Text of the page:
As Canadians are making plans to travel and get together for holiday celebrations, responsible choices are at the forefront of their minds. A new survey, commissioned by Molson, asked Canadians about their holiday travel habits and plans, and showed some interesting results and geographical differences.
The research, conducted as part of Molson’s holiday responsible drinking campaign, asked 800 Canadians about their opinions and behaviours surrounding travel decisions and other behaviours during the holiday season. The research, which has a margin of error of +/- 3.5%, 19 times out of 20, looked at four regions as part of the research: Atlantic Canada, Ontario, Quebec and Western Canada. It is follow-up to research commissioned by Molson in May 2007.
The results painted a promising picture of responsible behaviour when it comes to ensuring themselves and others get home safely from holiday celebrations and get-togethers and also highlighted some regional differences. Atlantic Canadians seem to be more likely to plan ahead and have designated drivers (87%), while Western Canada (81%) and Ontario (91%) residents are more active in ensuring their guests have a safe way home when alcohol is served. Seventy-two per cent of all respondents indicated that a designated driver is always assigned at places they go where alcohol is served.
The research shows that Canadians are thinking ahead and making responsible choices during the holiday season. This broad scope will help to focus our efforts to ensure our communications for the holiday season are as effective as possible.
For instance, the research showed that Canadians don’t take the phone number of a taxi company with them. So, we are mostly concentrating on raising awareness of 1-888-TAXIGUY, an easy-to-remember toll-free number that offers a network of over 20,000 cabs across Canada. In fact, to celebrate the 10th anniversary of our partnership with TAXIGUY, we are offering a 10% discount on TAXIDOLLARS purchased on taxidollars.com.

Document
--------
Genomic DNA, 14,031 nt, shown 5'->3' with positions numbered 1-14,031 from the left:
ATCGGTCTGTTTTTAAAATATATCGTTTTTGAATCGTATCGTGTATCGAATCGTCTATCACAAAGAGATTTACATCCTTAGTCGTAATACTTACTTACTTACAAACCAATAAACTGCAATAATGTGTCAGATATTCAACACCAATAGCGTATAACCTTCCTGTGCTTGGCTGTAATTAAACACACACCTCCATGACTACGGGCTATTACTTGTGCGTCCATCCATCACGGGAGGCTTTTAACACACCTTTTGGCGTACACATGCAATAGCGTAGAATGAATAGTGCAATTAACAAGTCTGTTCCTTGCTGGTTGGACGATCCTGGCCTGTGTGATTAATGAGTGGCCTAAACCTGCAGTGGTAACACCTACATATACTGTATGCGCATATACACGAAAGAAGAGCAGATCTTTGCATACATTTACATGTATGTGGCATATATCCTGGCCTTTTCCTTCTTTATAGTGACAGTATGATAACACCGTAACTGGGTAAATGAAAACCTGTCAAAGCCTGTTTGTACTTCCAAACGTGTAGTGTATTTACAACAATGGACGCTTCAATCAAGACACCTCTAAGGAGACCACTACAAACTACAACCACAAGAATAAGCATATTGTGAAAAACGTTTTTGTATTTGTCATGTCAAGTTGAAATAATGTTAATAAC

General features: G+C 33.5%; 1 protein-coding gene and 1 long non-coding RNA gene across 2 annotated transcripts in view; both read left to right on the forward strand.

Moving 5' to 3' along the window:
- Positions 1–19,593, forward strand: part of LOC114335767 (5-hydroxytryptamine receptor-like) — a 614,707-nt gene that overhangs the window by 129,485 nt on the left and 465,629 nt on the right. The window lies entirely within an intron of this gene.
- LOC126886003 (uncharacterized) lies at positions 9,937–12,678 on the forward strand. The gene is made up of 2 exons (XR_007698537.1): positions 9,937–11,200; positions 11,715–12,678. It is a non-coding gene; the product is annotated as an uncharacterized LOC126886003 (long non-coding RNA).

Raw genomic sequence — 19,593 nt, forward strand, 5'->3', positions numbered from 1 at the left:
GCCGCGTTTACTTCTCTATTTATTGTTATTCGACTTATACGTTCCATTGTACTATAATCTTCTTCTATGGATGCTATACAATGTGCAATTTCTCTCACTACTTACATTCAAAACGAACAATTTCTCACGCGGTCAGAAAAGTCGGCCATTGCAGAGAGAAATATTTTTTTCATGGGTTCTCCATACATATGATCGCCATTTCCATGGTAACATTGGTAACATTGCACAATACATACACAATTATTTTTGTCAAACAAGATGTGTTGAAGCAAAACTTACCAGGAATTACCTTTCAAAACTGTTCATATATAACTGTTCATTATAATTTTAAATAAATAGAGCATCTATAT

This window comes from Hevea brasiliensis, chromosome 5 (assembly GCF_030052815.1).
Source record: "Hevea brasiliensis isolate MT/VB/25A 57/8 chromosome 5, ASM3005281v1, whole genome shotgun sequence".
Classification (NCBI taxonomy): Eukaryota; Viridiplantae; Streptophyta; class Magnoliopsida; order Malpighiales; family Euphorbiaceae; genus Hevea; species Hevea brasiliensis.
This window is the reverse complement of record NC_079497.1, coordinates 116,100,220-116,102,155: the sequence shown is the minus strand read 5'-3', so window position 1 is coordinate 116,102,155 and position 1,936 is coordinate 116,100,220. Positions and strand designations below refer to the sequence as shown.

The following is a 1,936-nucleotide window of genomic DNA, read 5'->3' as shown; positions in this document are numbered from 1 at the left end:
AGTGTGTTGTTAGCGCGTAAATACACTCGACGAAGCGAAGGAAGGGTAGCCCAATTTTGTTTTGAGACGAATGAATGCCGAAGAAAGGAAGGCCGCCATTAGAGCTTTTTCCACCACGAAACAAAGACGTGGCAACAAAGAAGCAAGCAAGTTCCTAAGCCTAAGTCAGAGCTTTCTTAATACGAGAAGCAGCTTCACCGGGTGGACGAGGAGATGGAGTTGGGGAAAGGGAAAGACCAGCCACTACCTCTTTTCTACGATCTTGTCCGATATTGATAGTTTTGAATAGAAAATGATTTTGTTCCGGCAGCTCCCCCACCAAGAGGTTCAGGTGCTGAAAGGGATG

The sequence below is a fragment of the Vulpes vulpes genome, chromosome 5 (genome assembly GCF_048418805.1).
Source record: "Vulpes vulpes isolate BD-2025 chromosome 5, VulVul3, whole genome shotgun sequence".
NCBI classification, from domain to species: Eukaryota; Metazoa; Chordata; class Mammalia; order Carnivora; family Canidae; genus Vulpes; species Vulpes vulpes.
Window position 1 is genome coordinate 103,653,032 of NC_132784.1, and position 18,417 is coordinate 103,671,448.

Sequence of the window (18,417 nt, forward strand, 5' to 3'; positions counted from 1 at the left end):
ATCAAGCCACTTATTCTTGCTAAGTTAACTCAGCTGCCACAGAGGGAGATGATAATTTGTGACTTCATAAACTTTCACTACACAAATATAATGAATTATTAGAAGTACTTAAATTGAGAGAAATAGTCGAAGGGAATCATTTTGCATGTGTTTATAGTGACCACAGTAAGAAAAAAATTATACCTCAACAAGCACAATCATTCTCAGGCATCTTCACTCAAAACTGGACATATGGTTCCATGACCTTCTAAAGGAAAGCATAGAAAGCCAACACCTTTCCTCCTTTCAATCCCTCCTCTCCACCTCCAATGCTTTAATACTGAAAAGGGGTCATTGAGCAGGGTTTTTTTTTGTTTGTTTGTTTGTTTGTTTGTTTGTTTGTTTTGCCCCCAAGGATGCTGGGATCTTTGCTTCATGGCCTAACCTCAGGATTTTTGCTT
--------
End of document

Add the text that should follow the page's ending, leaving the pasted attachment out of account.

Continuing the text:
The results of this research are in line with Molson’s previous 2007 baseline survey of 1,605 adults from across Canada, which indicated that a high majority of all Canadians felt that they were responsible drinkers (91%), and they felt good about making the choice to drink responsibly (93%).
The research also delved into Canadians’ overall holiday travel habits during the holidays:
· 53% were planning to travel to spend time with family or friends within their home province, within Canada, or to another part of the world;
· 84% were planning to travel by car;
· 64% indicated that the final decision on where to spend the holidays is a combined family decision;
· 32% of those planning to travel during the holidays will do so on Christmas Day; the same number (32%) plan to travel on Boxing Day;
· 52% indicated that fuel prices would have no impact on their holiday travel planning, while 17% indicated that they would have a great deal of impact;
· If they were not limited by money, 39% of Canadians would still prefer to spend their holidays close to their own home, 31% would prefer to be somewhere warm, on a beach during the holidays, while 19% of respondents indicated they would prefer to spend the holidays somewhere else in Canada with family and friends;
· When asked which living Canadian celebrity they would most like to invite to spend the holidays with, 52% of respondents weren’t sure. Of those who did name someone, the most popular choice was Celine Dion;
· There is something about the holidays that irks 91% of Canadians. For most, it’s the commercialism and consumerism of the holidays that they dislike the most.
· 44% dislike the commercialism/consumerism of the holidays most;
· 26% dislike shopping and the crowds at the stores during the holidays most;
· 6% dislike traveling most;
· 3% dislike wrapping gifts most;
· 2% dislike spending time with the in-laws the most; and
· 10% named a variety of other things.
The research was conducted by Bristol Omnifacts Research. What are you doing to make sure you get home safely during this holidays this festive season ?